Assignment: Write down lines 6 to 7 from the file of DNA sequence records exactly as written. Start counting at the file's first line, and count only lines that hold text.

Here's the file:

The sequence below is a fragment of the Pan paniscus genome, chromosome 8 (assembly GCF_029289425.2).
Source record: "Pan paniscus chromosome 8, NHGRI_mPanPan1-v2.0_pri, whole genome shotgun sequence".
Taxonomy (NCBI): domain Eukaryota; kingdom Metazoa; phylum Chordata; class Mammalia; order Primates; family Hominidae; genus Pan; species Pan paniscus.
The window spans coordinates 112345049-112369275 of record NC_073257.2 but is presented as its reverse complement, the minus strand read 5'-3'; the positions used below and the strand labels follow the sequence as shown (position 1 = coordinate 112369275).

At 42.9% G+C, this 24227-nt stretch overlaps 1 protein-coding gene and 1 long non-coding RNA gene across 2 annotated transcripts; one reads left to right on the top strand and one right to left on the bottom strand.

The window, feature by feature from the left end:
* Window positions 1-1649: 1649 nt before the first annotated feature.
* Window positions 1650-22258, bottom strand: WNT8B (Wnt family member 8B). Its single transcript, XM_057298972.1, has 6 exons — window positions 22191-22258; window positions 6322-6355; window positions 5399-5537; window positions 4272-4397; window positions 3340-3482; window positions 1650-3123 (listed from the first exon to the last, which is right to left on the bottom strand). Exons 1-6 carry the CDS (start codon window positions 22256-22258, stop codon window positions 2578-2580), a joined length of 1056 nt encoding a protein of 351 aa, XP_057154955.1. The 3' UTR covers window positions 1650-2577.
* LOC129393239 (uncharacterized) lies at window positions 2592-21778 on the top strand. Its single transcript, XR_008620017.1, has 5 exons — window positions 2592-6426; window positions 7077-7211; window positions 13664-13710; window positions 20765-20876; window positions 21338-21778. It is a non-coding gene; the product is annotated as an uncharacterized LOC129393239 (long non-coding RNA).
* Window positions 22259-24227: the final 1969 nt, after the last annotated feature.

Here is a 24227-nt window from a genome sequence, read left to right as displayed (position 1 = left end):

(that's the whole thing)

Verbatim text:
The window, feature by feature from the left end:
* Window positions 1-1649: 1649 nt before the first annotated feature.